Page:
Parallel cellular pathways activate the process that controls organ growth
There is an old axiom among cell biologists meant to caution against making assumptions about how certain proteins function, and it involves a hypothetical Martian. If that Martian came to Earth and looked down at a school from its spaceship, it would assume the main job of the school buses is to sit in a parking lot all day, because except for a few hours in the morning and afternoon, that's all they do.
Likewise, if someone (whether Martian or Earthling) looked through a microscope for proteins that help control organ growth, they would assume they only functioned at the edges, or junctions, of cells, because that's where they mostly accumulate. But a new study from the University of Chicago suggests that while these proteins do accumulate around the edges of cells, they actually function at a different cellular site.
'Tumor suppressors' are genes that normally function to restrict tissue growth. When these genes are inactivated by mutations, cancerous tumors can result. Researchers have taken advantage of the power of genetic experimentation in the fruit fly Drosophila melanogaster to exhaustively identify all of the tumor suppressor genes in flies. In the early 2000s, researchers determined that most of these genes were all part of the same system, dubbed the Hippo signaling pathway. Remarkably, these genes are not exclusive to flies and function similarly in a host of other organisms, including humans, suggesting that the system goes far back in evolutionary time as a critical controller of cell function. Early returns also indicate that the Hippo pathway is a likely contributor to human cancers and other tumor syndromes, including neurofibromatosis.
While the Hippo pathway has been firmly established, scientists are still looking for how elements upstream turn the pathway on and off. Three different proteins associated with the cell membrane—Kibra, Merlin and Expanded—regulate pathway activity, but scientists aren't sure how. The conventional wisdom is that all three operate together at the intracellular junctions, but using a combination of advanced imaging and genetic tools to observe and manipulate these proteins in live tissues, UChicago postdoctoral researcher Ting Su, PhD, discovered that Merlin and Kibra work together to activate the Hippo pathway in a separate area called the medial apical cortex. Meanwhile, Expanded works independently to activate the pathway at the junctions.
"There has been some evidence that these components interact with one another biochemically, but genetically they seem to form two independent inputs into the pathway," Su said. The results of this work were published Mar. 13, 2017 in the journal Developmental Cell.
Su said that the key to understanding the activity of these proteins was being able to observe them endogenously, or as they occur normally in living epithelial tissues that form the wing of the fly, fused to fluorescent protein tags. Using a high-sensitivity, confocal microscope, Su and his colleagues could see a honeycomb-like mesh of circles, where the glowing proteins gathered at cell junctions—i.e. the school bus parking lots—as expected. But looking carefully, they also saw clusters of activity at a non-junctional site called the medial apical cortex, meaning that the proteins were functioning in another cellular region at the same time.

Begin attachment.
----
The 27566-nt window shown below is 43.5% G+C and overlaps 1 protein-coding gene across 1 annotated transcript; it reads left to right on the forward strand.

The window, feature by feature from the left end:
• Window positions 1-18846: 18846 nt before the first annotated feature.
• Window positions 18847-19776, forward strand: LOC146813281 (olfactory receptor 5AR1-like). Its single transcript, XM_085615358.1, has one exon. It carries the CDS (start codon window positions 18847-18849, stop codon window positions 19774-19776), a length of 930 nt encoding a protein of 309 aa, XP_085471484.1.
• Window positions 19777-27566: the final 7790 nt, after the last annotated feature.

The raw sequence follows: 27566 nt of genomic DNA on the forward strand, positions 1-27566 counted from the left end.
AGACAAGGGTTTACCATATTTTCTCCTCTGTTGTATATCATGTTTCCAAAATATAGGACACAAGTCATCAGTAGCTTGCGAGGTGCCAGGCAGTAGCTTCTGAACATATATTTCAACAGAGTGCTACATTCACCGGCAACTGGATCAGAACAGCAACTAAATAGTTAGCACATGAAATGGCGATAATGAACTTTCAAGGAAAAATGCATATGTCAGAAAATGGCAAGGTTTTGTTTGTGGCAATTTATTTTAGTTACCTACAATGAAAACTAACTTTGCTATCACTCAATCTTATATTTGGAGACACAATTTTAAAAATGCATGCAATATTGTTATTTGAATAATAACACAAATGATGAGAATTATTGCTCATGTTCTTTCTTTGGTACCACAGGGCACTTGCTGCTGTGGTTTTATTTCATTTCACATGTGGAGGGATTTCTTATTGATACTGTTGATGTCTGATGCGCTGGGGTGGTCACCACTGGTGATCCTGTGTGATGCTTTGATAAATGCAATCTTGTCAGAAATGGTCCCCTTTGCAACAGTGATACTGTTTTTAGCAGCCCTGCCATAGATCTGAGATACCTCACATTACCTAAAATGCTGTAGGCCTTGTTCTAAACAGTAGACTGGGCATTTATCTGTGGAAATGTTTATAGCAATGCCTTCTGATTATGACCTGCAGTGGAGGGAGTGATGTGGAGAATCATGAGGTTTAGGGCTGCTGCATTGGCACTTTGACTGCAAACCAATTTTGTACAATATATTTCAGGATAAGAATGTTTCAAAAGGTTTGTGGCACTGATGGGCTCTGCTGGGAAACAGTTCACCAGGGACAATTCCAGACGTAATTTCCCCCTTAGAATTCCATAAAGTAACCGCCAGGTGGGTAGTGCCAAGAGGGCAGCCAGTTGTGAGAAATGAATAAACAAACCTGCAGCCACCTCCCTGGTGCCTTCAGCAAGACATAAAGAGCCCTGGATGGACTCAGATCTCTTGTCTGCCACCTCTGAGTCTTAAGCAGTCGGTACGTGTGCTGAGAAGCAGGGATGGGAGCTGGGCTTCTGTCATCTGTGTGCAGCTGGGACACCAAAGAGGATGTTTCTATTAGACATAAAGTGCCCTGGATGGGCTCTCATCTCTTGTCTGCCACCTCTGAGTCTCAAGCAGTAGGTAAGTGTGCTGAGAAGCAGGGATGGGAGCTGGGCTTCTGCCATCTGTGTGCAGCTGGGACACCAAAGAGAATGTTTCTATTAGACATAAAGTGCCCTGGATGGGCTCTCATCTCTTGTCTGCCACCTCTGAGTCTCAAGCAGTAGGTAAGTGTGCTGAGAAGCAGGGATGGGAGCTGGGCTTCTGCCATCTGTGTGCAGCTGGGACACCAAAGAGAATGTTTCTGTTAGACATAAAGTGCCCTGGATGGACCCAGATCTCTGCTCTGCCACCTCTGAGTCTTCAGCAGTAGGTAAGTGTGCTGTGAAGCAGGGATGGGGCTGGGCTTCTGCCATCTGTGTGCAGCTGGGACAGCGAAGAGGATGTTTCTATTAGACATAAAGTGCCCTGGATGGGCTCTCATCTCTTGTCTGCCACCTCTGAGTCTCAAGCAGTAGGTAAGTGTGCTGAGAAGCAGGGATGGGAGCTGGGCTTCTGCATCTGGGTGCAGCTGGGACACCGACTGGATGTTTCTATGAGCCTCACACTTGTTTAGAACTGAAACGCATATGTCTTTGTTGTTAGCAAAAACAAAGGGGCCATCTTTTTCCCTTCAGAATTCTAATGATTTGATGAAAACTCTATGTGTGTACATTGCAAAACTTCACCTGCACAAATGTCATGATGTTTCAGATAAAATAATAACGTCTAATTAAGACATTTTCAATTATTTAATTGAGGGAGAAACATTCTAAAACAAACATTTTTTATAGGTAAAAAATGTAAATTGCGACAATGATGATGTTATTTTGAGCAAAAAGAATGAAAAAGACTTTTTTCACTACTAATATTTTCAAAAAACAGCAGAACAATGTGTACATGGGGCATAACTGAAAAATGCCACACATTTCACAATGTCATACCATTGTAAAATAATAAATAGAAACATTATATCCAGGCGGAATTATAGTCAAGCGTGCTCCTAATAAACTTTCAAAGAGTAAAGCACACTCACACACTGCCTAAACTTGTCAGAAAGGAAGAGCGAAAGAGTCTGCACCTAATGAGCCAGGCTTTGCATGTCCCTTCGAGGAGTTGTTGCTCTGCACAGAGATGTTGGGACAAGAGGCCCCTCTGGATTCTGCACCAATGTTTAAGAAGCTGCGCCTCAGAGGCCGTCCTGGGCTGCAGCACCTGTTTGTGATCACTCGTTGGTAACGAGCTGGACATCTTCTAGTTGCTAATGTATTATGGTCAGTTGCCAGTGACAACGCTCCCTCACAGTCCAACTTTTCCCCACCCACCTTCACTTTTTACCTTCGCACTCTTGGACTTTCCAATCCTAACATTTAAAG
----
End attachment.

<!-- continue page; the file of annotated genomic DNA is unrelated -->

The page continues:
The downstream results seem to be the same whether the process is initiated by the proteins in the center of the cell or those at the junctions—when the Hippo pathway is activated, it acts as a throttle, signaling that it's time for organs to stop growing. What's not clear are the upstream inputs, or what causes one means of activating the pathway to be triggered over the other. One possibility may be mechanical tension in the cells. As tissues grow, cells stretch and squeeze against each other, generating tension across the tissue that cells might sense through junctions with their neighbors.
"The current thinking is that might be one way the tissues sense how big they are. As they grow, that generates mechanical tension, and it's clear that tension feeds into pathway activity through the junctions," said Rick Fehon, professor and chair of the Department of Molecular Genetics and Cell Biology, and senior author on the study.
At the same time, each cell can generate internal tension using a motor protein called myosin, a mechanism cells use to change shape. "We're interested in the possibility that this medial localization might be a way to sense tension generated within cells," he said.
Tissue growth is an inherent part of developmental biology, but only recently have researchers focused on understanding the cellular mechanisms that regulate it.
"The really great thing about working with flies is the genetic tools that make this possible," Fehon said. "It's the ability to combine those with new, advanced microscopy approaches to figure out whether the school bus functions when it's in the parking lot, or when driving around."